Here’s a full list of the bills Gov. Ige said he intends to veto
HONOLULU, Hawaii (HawaiiNewsNow) - Gov. Ige announced the bills he planned to veto Monday. Bills on the Intent to Veto list included topics ranging from vacation rentals, matters of education, and industrial hemp.
Of particular interest, was SB 1292, relating to transient accommodations, or vacation rentals like an AirBnB.
The bill would’ve required additional fees and taxes to be paid by the property owner.
In his rationale for the veto, Ige said in part that the bill could pose potential conflicts with recent legislation passed by the Honolulu City Council.
Another one of the 20 measures on the veto list was SB 1405. It would’ve required public school teachers to not only confiscate e-cigarettes or electronic smoking devices, but also make the DOE formulate a safe harbor program to dispose of the devices.
Under the bill, the fine for minors under 21 years of age caught using such devices would’ve been increased from $10 to $100.
Ige said there were too many potential legal problems with such a bill.
Below is the full list of vetoed bills and a brief summarized rationale:
HB 290: Relating to the Uniform Controlled Substance Act. Would’ve allowed qualified patients to transport medical cannabis between islands.
Rationale: Fearing too many conflicts with federal laws, enforcement.
HB 323: Motor Vehicle Registration. Would classify certain former military vehicles as special interest vehicles, allowing owners to apply for registration.
Rationale: Violates Federal Motor Safety Standards and emission testing standards.
HB 407: Relating to Education. Required BOE approval before termination of a DOE complex area superintendent.
Rationale: BOE has policies in place to handle personnel matters.
HB 629: Relating to medical release. Creates a formal medical release program within the Hawai‘i Paroling Authority (HPA) to allow inmates with terminal or debilitating diseases or illnesses to be released from custody before the expiration of their sentence.
Rationale: Procedures already in place. Funding for extra resources not included.
HB 655: Relating to health. Designates September as ‘Suicide Prevention and Awareness Month.’
Rationale: Ige said the bill was sent to him ‘erroneously.’ Plans to designate the month via executive order.
HB 702: Satellite navigation technology. Prohibits sale or offering for sale of location data that is recorded or collected by a satellite navigation technology-equipped device without the explicit consent of the individual.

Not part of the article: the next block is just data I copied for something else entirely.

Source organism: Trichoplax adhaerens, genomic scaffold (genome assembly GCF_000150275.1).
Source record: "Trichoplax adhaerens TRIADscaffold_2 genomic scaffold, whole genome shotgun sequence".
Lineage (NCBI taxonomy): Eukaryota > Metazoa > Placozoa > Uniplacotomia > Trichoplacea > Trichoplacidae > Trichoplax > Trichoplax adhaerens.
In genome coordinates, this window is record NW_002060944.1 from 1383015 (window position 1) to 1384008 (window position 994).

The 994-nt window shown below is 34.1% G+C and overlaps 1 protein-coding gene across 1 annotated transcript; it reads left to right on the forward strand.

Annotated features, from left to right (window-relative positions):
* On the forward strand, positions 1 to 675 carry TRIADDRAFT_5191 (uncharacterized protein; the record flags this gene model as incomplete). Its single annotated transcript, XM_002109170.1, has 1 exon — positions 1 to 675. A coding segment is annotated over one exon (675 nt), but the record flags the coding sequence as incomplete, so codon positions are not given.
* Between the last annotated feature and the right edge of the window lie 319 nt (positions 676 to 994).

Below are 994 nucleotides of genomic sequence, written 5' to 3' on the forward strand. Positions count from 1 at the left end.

Rationale: Measure attempts to regulation ‘complex national industry.’ Insufficient enforcement.
HB 748: Property forfeiture. Prohibits civil asset forfeiture unless there is a felony conviction of the owner of the property.
Rationale: Current laws are effective.
HB 1032: Relating to state boating facilities. Establish a state boating facility lease pilot program with DLNR. Manele Small Boat Harbor also a focus.
Rationale: Designates Manele Small Boat Harbor as a pilot program without public input.
HB 1133: Marine life conservation districts. Would limit the number of commercial use permits for the Molokini Shoal marine life conservation district.
Rationale: Measure 'unnecessary ' as DLNR already limits permits.
HB 1276: Relating to education. Establishes a working group to develop best practices for collaborative teacher preparation time and expanded learning time for students in public schools.
Rationale: Well-intentioned, but implies a “one-size-fits-all” solution to schools.
SB 33: Economic development. Increases the annual rolling cap for the motion picture, digital media and film production income tax credit from $35 million to $50 million. Also requires UH to execute a memorandum of understanding for a no-cost lease agreement that would include a provision requiring the title be transferred to HTDC within six years.
Rationale: Bill infringes on the University of Hawaiʻi’s constitutional autonomy.
SB 92: Relating to police reports. Allows surviving immediate family members of murder or manslaughter victims to receive a copy of the closing police report.
Rationale: Rights for family already in place.
SB 301: Taxation of real estate investment trusts. This measure would not allow “dividends paid deductions” for real estate investment trusts (REITs).
Rationale: Discourage businesses from investing in Hawaii.
SB 551: Relating to condominiums. Clarifies the right of condominium associations to conduct non-judicial foreclosures, even if the governing documents do not have an explicit power of sale provision.
Rationale: Constitutional concerns.
SB 1353: Industrial hemp. Establishes an industrial hemp licensing program requiring the Department of Agriculture to create an industrial hemp plan to be approved by the United States Department of Agriculture (USDA). Also makes various statutory changes, including removing from criminal regulation the cultivation, possession or sale of either licensed or unlicensed industrial hemp.
Rationale: Concerns that this bill creates a licensing structure that cannot be enforced along with other conflicts.
SB 1423: Payment of bail. Allows defendants for whom a monetary amount of bail has been set, to pay the bail amount seven-days-a-week on a twenty-four-hour basis and be released from custody upon posting or payment of bail.
Rationale: Bill deemed ‘redundant.’
SB 1459: State surfing commission. Establishes a temporary State Commission on Surfing.
Rationale: Improper authorities responsible for commission.
SB 1530: Hawaii Community Development Authority. Converts the means of financing for the Hawaiʻi Community Development Authority (HCDA) staff from the Hawaiʻi Community Development revolving fund to the general fund.
Rationale: Tight timeline to complete the required work to meet the conversion requirements could potentially threaten funding for 13 HCDA positions.
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